Heavier Airbus A330s will offer Kuala Lumpur-Paris or –Frankfurt range

Airbus A330-300 direct flights from South East Asia to Europe should be possible with the additional fuel capacity that is scheduled to become available on new aircraft from 2015.

10th Dec 2012


 

 Heavier Airbus A330s will offer Kuala Lumpur-Paris or –Frankfurt range


Airbus A330-300 direct flights from South East Asia to Europe should be possible with the additional fuel capacity that is scheduled to become available on new aircraft from 2015. The increased volume is expected to permit non-stop westbound flights of up to 6,100nm, permitting the model to be flown on routes such as Kuala Lumpur-Frankfurt or -Paris. On eastbound flights the change could be used to carry additional cargo.

The improved performance arises from a heavier, 242,000kg maximum take-off weight (MTOW) for A330-300s and A330-200s, with the former variant also being offered with an increased fuel-capacity option. This increases the 240,000kg MTOW announced earlier this year, for which lessor CIT is the launch customer.

Airbus says that, combined with the higher fuel capacity, the new take-off weight will enable A330-300 operators to carry additional payload on longer missions. "Overall, the full payload range now increases by around 500nm over today’s 235,000kg [aircraft], and by around 350nm over [the current] 238,000kg A330-200."

The new optional higher fuel capacity on the A330-300 is derived by activation of the centre wing tank for the first time on this model. "The centre tank and its associated systems have always been standard on its longer-range [A330-200] sibling," says the manufacturer.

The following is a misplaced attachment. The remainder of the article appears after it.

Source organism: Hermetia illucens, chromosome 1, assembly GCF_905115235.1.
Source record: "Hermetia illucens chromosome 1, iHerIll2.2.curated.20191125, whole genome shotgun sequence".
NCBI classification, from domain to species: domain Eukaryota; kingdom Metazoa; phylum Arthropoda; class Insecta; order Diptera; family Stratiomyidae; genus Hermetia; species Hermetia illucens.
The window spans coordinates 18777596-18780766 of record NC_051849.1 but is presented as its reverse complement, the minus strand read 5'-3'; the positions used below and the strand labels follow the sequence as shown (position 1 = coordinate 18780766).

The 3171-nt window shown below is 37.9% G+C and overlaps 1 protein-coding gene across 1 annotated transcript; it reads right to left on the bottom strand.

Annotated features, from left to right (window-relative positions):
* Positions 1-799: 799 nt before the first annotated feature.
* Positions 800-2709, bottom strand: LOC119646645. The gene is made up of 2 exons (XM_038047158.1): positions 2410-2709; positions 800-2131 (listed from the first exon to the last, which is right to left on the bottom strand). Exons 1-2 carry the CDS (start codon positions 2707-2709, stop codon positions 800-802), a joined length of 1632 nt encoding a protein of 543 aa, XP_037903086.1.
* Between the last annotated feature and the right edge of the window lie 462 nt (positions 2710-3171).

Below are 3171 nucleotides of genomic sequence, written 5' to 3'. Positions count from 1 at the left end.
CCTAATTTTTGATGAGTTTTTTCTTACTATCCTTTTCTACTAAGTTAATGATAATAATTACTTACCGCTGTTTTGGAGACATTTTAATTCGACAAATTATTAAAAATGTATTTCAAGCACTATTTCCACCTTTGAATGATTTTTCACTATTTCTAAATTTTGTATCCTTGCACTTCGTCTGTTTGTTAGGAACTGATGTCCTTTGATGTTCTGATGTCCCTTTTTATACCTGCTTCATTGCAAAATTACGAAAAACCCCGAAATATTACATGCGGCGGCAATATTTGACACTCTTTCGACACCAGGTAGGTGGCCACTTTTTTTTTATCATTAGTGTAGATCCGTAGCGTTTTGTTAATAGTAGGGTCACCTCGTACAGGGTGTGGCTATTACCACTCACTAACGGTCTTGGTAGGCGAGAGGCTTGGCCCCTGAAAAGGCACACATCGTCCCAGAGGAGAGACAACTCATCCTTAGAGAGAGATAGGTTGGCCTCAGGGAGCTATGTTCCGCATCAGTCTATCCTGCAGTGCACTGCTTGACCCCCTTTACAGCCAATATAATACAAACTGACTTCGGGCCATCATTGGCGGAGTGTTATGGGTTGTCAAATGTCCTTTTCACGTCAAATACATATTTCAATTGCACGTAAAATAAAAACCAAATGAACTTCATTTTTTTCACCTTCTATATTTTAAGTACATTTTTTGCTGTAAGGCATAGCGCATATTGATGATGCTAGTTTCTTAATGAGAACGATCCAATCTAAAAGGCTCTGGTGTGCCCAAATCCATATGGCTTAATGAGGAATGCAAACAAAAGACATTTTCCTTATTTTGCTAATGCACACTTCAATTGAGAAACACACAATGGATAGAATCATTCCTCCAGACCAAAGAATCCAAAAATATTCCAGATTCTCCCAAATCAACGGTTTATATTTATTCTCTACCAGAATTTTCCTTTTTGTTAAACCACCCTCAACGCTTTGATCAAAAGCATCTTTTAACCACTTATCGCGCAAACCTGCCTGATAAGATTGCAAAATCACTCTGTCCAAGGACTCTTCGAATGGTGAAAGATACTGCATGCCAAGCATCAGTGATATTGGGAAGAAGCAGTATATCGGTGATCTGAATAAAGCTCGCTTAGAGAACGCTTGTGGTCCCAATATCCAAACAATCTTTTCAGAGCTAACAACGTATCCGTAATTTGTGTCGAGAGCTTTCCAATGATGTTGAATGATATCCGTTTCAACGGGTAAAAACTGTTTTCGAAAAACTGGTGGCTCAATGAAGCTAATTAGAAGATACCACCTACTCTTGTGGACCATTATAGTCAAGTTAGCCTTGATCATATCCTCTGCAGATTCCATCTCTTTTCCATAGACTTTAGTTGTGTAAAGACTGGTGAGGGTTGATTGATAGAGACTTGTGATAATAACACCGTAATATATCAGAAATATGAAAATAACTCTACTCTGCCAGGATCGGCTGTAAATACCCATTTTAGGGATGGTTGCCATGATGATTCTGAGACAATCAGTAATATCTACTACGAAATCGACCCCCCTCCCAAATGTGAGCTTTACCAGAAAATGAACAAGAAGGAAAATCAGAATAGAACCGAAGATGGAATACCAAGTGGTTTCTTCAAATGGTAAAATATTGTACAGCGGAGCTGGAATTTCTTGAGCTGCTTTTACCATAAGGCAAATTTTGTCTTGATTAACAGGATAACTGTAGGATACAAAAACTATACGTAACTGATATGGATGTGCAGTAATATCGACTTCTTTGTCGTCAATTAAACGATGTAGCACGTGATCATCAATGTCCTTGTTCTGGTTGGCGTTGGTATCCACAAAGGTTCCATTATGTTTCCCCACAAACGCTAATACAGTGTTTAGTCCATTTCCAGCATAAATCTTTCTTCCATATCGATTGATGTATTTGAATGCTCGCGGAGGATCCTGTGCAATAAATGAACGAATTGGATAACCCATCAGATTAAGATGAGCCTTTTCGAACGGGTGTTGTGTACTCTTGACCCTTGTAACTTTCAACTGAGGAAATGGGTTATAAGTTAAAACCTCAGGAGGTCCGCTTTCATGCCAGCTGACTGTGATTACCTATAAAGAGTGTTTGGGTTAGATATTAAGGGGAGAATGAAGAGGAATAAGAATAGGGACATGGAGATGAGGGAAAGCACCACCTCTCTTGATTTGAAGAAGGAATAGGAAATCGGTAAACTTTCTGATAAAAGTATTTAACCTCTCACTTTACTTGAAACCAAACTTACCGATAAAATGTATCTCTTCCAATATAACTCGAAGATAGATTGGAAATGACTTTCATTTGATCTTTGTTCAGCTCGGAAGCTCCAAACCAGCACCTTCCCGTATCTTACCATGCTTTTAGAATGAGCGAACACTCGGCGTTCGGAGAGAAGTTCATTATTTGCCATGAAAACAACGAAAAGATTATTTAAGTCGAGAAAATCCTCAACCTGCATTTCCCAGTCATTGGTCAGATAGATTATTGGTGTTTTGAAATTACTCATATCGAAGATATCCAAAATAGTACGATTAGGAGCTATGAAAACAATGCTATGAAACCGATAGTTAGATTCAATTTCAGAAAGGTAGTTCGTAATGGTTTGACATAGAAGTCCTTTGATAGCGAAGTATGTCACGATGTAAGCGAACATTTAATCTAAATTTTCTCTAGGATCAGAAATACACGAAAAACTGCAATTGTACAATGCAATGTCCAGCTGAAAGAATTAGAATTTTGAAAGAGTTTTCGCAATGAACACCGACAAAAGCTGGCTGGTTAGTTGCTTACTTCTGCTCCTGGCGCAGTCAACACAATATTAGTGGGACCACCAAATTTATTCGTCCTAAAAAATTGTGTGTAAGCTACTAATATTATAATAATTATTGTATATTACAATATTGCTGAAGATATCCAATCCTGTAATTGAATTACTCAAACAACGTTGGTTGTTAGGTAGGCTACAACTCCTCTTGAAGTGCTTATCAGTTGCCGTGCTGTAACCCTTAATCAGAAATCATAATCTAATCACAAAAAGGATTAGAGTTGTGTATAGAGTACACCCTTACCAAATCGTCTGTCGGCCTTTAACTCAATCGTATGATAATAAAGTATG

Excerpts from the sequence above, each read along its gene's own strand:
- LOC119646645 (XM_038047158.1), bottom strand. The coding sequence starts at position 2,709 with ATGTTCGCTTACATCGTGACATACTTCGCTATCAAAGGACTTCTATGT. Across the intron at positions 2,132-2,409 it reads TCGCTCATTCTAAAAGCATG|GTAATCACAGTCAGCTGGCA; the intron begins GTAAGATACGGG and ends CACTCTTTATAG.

Earlier in 2012, Airbus unveiled plans to increase A330 MTOW to 240,000kg. The centre wing tank is standard fit on the longer-range Series 200 but until now has not been used on the bigger A330-300, for which fuel capacity increases from 97,500 litres to almost 140,000 litres.

In addition to increased range and payload, the type is set to receive aerodynamic performance enhancements through improvements to the airframe, cabin interior, and engines, says A330 programme chief Patrick Piedrafita.

Modifications include reduced-length flap-track "canoe" fairings and reshaped inboard leading-edge slats and fully exploiting the A330 wing's "load-alleviation" function. The manufacturer plans to reinforce areas of the wing and fuselage.– Ian Goold


 

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